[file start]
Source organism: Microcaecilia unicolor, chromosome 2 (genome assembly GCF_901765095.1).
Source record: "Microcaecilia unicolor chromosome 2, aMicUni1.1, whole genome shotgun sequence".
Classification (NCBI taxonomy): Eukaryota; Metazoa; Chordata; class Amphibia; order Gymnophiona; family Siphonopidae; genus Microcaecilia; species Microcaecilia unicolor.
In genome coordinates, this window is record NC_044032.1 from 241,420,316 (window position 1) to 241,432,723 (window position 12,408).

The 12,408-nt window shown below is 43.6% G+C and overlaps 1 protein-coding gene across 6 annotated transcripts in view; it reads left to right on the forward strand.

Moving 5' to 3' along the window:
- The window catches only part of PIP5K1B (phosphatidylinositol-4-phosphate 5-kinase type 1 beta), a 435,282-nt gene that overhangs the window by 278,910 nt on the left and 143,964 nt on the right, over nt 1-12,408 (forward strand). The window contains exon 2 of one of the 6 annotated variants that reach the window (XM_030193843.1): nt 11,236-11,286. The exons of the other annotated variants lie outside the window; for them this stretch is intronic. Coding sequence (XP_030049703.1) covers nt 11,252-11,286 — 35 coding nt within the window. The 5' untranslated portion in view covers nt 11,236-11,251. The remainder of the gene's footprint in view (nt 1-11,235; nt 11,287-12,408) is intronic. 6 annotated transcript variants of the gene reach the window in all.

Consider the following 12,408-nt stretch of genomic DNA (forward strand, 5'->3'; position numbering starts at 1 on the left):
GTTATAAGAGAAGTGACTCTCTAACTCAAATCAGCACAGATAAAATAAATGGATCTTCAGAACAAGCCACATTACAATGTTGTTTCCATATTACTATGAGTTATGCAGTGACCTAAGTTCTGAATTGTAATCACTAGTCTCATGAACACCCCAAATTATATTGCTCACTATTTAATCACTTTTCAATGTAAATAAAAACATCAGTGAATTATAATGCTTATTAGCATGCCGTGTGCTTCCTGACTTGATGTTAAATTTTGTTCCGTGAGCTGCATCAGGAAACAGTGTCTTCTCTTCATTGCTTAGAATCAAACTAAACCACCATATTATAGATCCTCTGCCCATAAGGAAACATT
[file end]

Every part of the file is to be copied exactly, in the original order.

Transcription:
Source organism: Microcaecilia unicolor, chromosome 2 (genome assembly GCF_901765095.1).
Source record: "Microcaecilia unicolor chromosome 2, aMicUni1.1, whole genome shotgun sequence".
Classification (NCBI taxonomy): Eukaryota; Metazoa; Chordata; class Amphibia; order Gymnophiona; family Siphonopidae; genus Microcaecilia; species Microcaecilia unicolor.
In genome coordinates, this window is record NC_044032.1 from 241,420,316 (window position 1) to 241,432,723 (window position 12,408).

The 12,408-nt window shown below is 43.6% G+C and overlaps 1 protein-coding gene across 6 annotated transcripts in view; it reads left to right on the forward strand.

Moving 5' to 3' along the window:
- The window catches only part of PIP5K1B (phosphatidylinositol-4-phosphate 5-kinase type 1 beta), a 435,282-nt gene that overhangs the window by 278,910 nt on the left and 143,964 nt on the right, over nt 1-12,408 (forward strand). The window contains exon 2 of one of the 6 annotated variants that reach the window (XM_030193843.1): nt 11,236-11,286. The exons of the other annotated variants lie outside the window; for them this stretch is intronic. Coding sequence (XP_030049703.1) covers nt 11,252-11,286 — 35 coding nt within the window. The 5' untranslated portion in view covers nt 11,236-11,251. The remainder of the gene's footprint in view (nt 1-11,235; nt 11,287-12,408) is intronic. 6 annotated transcript variants of the gene reach the window in all.

Consider the following 12,408-nt stretch of genomic DNA (forward strand, 5'->3'; position numbering starts at 1 on the left):
GTTATAAGAGAAGTGACTCTCTAACTCAAATCAGCACAGATAAAATAAATGGATCTTCAGAACAAGCCACATTACAATGTTGTTTCCATATTACTATGAGTTATGCAGTGACCTAAGTTCTGAATTGTAATCACTAGTCTCATGAACACCCCAAATTATATTGCTCACTATTTAATCACTTTTCAATGTAAATAAAAACATCAGTGAATTATAATGCTTATTAGCATGCCGTGTGCTTCCTGACTTGATGTTAAATTTTGTTCCGTGAGCTGCATCAGGAAACAGTGTCTTCTCTTCATTGCTTAGAATCAAACTAAACCACCATATTATAGATCCTCTGCCCATAAGGAAACATT